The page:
Lena’s research can be summarized in two questions: What are the social and mental impacts of rapid urban transformation? And what role does storytelling play in driving these changes, as well as in resisting, challenging or negotiating their impacts? Given the unprecedented scale, scope, and speed of Shanghai’s recent transformation, she has selected this city as her main case study, functioning as a “magnifying glass” for global urban issues.
In her book Shanghai Literary Imaginings: A City in Transformation (AUP 2015), Lena analyzes Chinese fiction set in contemporary Shanghai and written by local authors who lived in the city when urban transformation reached its peak. This is the first book-length study to give a full overview of the literary culture of Shanghai since 1990, critically engaging with Chinese-language scholarship.
Robin Visser noted in a review that the book is “essential reading on turn-of-the-millennium Shanghai literary culture.” Andrew Field called it “an admirable feat of organization, analysis, translation, and interpretation, bringing to light a large body of work that would otherwise lie buried, at least in the western world of Chinese studies.” And Michel Hockx praised the book for its “significant new insights into contemporary Chinese urban culture from a highly innovative methodological perspective.”
Current book project
Lena is currently working on her second monograph, Historical Memory and Place Attachment: Urban Strategies and Resistance in Shanghai (working title; under contract with Brill). The book argues that storytelling can be used as a powerful tool for inclusive urban politics. By taking rapidly transforming and globalizing Shanghai as its focus, it analyzes how the government’s use of storytelling functions as a double-edged sword, building community as well as silencing dissent, and how Shanghai residents, in their turn, use storytelling to negotiate, challenge, or resist the changes imposed on them.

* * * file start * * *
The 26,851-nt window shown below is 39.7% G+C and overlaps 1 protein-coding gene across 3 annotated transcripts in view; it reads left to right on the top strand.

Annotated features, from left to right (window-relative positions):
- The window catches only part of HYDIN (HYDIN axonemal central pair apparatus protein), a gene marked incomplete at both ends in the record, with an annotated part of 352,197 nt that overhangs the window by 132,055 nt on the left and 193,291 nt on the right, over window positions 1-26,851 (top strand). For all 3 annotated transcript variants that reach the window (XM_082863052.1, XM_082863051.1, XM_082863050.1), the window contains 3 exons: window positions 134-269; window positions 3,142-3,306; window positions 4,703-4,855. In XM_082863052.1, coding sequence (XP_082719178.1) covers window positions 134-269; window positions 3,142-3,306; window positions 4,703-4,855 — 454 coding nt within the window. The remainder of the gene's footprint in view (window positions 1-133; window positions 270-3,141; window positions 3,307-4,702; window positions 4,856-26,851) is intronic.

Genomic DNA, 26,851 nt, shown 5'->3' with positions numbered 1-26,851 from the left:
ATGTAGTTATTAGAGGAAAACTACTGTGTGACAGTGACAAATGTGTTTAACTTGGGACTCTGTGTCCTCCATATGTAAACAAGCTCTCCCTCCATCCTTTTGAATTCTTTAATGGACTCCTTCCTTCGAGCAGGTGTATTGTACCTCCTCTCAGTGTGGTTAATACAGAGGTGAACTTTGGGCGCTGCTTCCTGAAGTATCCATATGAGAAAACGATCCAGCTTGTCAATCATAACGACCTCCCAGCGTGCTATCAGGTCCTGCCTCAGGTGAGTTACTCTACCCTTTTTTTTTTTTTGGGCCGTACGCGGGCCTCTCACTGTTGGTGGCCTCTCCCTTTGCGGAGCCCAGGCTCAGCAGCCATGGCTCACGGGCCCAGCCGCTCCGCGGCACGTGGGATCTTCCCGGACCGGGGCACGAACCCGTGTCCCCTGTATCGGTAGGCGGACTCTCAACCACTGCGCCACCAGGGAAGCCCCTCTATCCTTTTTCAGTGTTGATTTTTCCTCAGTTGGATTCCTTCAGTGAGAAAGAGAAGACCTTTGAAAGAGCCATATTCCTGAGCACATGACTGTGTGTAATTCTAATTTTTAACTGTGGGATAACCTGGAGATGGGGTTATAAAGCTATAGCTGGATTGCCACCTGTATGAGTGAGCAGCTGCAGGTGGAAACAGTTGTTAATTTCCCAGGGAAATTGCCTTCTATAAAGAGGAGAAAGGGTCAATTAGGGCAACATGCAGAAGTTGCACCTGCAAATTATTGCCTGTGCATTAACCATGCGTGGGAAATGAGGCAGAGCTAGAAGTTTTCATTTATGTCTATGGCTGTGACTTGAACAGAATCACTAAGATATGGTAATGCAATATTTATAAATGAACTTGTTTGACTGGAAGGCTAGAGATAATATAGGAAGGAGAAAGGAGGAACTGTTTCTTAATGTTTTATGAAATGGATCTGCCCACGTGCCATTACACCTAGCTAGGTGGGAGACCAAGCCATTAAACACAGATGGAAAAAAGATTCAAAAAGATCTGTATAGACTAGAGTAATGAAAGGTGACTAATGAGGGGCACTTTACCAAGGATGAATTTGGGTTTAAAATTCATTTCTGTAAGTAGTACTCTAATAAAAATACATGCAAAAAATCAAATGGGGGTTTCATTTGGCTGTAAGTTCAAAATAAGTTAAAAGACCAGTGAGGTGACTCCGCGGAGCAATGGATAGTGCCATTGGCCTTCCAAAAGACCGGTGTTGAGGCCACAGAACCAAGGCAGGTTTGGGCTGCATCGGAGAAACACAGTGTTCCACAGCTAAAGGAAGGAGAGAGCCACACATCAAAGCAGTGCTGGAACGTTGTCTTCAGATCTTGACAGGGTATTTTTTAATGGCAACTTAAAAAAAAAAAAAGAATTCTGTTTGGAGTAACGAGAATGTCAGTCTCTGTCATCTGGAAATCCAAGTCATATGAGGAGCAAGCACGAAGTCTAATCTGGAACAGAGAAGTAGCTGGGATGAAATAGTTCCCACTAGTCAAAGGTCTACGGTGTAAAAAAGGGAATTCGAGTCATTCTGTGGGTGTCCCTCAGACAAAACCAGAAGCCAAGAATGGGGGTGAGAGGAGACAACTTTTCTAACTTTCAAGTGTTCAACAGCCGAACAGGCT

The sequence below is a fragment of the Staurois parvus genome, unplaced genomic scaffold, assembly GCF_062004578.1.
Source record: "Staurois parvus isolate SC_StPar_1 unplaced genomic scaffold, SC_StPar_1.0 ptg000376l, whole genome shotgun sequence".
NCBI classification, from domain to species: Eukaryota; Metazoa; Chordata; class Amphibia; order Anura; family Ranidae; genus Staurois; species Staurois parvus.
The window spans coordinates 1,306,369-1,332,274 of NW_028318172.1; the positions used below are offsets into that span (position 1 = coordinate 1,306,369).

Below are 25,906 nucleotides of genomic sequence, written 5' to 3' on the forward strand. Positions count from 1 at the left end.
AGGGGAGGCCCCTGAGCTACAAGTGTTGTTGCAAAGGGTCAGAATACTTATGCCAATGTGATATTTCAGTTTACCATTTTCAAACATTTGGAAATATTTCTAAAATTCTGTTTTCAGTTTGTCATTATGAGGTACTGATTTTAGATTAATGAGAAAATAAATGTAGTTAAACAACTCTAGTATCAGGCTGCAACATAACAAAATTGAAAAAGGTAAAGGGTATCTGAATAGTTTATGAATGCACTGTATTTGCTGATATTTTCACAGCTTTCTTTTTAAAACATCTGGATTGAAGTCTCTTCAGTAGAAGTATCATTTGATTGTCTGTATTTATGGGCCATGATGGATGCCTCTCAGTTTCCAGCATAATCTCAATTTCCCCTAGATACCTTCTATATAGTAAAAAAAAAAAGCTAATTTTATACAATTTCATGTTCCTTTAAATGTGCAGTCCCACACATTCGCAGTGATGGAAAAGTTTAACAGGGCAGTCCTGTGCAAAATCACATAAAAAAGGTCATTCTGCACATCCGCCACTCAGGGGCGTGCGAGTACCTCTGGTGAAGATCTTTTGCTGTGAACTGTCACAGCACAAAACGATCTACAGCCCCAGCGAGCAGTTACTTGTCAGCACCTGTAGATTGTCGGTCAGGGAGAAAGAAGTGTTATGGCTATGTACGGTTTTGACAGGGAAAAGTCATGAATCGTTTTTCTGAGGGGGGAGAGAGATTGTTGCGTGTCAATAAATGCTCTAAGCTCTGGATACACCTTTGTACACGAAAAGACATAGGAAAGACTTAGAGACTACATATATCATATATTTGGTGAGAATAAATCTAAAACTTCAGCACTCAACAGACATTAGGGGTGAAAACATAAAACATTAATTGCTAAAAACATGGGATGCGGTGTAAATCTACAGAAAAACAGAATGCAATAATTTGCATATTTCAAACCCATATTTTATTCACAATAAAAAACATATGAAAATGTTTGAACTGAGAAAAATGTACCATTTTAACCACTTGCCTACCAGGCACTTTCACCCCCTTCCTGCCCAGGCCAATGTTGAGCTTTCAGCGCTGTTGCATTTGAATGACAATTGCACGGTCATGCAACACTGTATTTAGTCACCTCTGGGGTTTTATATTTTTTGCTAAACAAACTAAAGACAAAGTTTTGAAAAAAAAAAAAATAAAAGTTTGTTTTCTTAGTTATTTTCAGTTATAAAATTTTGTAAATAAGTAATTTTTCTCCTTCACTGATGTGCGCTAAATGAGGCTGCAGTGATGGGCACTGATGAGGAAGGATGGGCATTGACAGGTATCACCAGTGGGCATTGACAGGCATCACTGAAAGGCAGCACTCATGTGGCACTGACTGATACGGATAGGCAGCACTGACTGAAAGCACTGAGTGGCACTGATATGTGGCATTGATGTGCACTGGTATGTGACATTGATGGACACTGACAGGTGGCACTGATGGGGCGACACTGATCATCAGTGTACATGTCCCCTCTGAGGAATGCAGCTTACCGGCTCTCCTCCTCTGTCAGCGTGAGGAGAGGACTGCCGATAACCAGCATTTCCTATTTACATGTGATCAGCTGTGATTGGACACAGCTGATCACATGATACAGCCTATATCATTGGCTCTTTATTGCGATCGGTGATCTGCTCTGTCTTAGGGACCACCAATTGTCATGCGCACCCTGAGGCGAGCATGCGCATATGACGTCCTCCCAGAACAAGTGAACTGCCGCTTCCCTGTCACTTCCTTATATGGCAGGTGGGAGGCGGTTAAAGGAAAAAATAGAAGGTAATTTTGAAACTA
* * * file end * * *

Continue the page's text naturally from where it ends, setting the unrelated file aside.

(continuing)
The book is divided into three parts. Part I explores promotional materials on urban planning projects (renewal and preservation) issued by the municipal government to analyze how Shanghai, the city “haunted by the past and obsessed by the future” (Abbas 2002), uses its urban planning projects to remember and process its past and envision its future. The second part presents the stories of those who have been written out of the official “city myths” discussed in Part I and who, in their turn, use oral storytelling as a form of resistance, either countering or writing themselves into the “grand narratives.” The final part focuses on the city’s professional storytellers: historical fiction and science fiction (科学幻想, or in literal translation “science fantasy”) by writers who create alternatives to the official narratives of Shanghai. The book will show how these imaginings of the past and the future, enmeshed as they are in the social, material, and political realities of the changing cityscape, both reflect and shape perceptions.
Lena has also published an online course textbook, Aansluitingsmodule Chinastudies (Orientation Course in Chinese Studies; with Frank Pieke, ICLON Leiden University 2012), Hartenvrouw (Queen of Hearts, a translation of collected stories by Su Tong 苏童; De Geus 2013), and two co-edited volumes: Spectacle and the City: Chinese Urbanities in Popular Culture and Art (with Jeroen de Kloet; AUP 2013), and Boredom, Shanzhai and Digitisation in the time of Creative China (with Chow Yiu Fai and Jeroen de Kloet; AUP 2019).